Writers created fantasy movies on the talking animals theme...

    Have you tried 'FocusWwriter..?

    Have you noticed the many dots added to statements..?
    I add two dots to a statement that needs the reader's visual input.. and three dots to close a statement as a courtesy to the reader, being a pause for the reader to add his or her thoughts and memories to the statement, which makes reading my work a more emotional pleasurable experience.. I write emotion.. I now have 57 new forms of punctuation.. Defining them in today's words is the hard part...

  6. Daniel Gutierrez
    November 22, 2016 at 4:56 am

    If you are serious about audio or video production, my advice is do not waste time with Linux.

    Linux as an OS is great -- I've been using it regularly since 12 years ago and I've seen it work in high-end servers. Technically it beats Windoze to pieces, and in my experience also OSX in many areas. I use it all that I can; I'm allergic to Windoze.

    But the fact is there are no good, freely-available tools for serious multimedia work on Linux.

    If you want to edit your video of Grandma's birthday, fine, you can make do with Kdlenlive or Blade or some of the other free editors. If you want to edit video with a professional workflow and quality -- forget it. Even Cinelerra is utter crap for that.

    I feel it's really irresponsible for the author of this article to write "Pixar and DreamWorks have used Linux in their projects, so you should definitely give a chance to the distributions presented here". Pixar and Dreamworks have teams of developers dedicated to customizing their Linux distributions. Normal users do not. Free audio or video editors are great but usually not suited for professional work. This is not the fault of the developers, it simply takes too many programming hours to create a full-featured professional and stable video or audio editor.

    It would be nice if companies like Dreamworks gave something back to the community and released some of the software that they use for editing or animation. AFAIK, that is not happening. The only publicly available professional video editor for Linux is Lightworks. You can try the free version (you won't be able to render to res. above 720 IIRC) and see if it's worth the price of the pro version (about USD 250 last I checked).

    For the rest -- if you are serious about your work -- then forget it. If you want to spend time fiddling with audio settings and grabbing your hair in frustration at the bugs/lack of features in video editors, then by all means try Linux. If you're working on a deadline and/or are serious about creative work, then do not go into Linux for this.

    And I say this as someone who loves Linux and is very familiar with it. I usually don't touch Windoze with a ten-foot pole. Yet when I have to work on video I boot into Windoze and fire up Premiere. It's not perfect but gets the job done.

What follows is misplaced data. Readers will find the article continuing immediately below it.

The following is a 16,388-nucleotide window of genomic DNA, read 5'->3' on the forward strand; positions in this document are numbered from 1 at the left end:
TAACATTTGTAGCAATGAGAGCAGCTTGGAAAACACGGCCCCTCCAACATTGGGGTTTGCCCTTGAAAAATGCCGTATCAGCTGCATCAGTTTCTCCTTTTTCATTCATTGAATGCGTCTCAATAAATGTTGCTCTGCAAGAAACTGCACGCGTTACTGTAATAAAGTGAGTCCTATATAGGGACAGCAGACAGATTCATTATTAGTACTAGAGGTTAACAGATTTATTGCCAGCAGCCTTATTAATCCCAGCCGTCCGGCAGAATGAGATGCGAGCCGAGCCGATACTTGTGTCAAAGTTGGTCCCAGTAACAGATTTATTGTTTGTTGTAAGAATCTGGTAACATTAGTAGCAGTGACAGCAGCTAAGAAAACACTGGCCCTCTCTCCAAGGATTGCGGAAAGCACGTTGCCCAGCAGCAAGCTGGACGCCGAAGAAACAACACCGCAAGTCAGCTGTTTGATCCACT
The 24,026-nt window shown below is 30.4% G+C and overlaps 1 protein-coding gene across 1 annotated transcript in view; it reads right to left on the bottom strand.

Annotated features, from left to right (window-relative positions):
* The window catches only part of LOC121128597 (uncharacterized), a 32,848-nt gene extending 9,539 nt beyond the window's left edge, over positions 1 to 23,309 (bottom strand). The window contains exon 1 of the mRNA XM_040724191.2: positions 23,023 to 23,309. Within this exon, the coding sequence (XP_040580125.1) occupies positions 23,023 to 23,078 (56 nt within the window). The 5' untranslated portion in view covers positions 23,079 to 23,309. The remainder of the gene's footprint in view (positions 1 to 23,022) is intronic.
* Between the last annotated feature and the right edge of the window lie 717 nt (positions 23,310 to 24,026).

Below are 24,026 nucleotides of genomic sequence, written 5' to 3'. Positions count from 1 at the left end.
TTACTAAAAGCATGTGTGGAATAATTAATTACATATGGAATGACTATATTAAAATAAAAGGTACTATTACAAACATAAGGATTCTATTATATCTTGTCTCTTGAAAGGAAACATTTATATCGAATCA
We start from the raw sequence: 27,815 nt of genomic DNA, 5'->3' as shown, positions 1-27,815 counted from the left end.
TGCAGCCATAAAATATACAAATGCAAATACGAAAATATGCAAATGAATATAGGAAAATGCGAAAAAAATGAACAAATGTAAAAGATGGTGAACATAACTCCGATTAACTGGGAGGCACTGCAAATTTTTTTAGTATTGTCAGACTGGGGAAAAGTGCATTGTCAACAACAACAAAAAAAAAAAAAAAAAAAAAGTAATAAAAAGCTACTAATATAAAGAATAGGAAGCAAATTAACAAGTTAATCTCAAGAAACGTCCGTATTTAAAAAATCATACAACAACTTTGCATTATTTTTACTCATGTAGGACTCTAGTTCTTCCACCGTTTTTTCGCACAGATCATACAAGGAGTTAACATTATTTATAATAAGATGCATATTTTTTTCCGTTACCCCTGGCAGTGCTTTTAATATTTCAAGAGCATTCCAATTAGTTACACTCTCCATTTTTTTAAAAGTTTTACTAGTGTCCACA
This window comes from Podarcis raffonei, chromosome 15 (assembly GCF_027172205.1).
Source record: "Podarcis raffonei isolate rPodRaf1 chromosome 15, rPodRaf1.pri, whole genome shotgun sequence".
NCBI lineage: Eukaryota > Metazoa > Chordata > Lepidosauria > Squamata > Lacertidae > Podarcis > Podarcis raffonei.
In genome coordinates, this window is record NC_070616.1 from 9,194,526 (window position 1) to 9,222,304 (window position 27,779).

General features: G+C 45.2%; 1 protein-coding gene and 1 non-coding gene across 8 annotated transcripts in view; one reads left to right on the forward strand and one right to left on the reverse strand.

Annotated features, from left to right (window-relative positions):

I know quite a few people in the video and audio industries, and NONE of them use Linux. A few I know have tried and given up. And this is in a Third World country where software is VERY expensive -- if these people had a free working alternative to Windows or Mac you can bet they would use it.

    • matt
      April 15, 2017 at 10:11 am

      I agree there are limitations, in 2017 I'm actually using Linux as my daily driver on a Macbook Pro, something I thought would never happen. Still have to go back to windows/mac for my day job (architecture), one day I maynot have to. Video wise there's also DaVinci Resolve for Linux (no idea as don't use editing software). Resolve has great reviews on the Mac side. Additionally if you're into animation and no-free apps, Maya is on Linux also. One can grab an educational lic for free over 3 years which is great.

  7. Anon
    August 23, 2016 at 1:20 pm

    To be honest, linux is not good for audio producing, no matter what. The DAW GUI that you mention above give me headache.

    I've tried it before and also deeply dissapointed.

    The reason why linux left behind the 2 market dominator eventhough its free is the OS isn't easy and fun to use. In the other words, the developer dont have good UX team.
    I'll be pissed if I accidentally wipe all my data in certain partition due to freaky asdfghjkl installation process (I actually did, thats why I can say it).

    But when it comes to programming, those other two cant stand its performance

  8. MK
    July 20, 2016 at 7:03 pm
  9. Sweaper
    July 7, 2016 at 7:51 pm

    As of now, XFCE/KDE/LXDE don't have a GUI to cstomize your Wacom Tablet. I don't know about Mate and Cinammon. Right now I'm stuck with Gnome because I'm too lazy to configure my wacom using commands. I'm going to test the Iro, hopefully it's good for work, I'll comment on my experience with it soon here :)

  10. DJ KRD
    June 24, 2016 at 9:57 am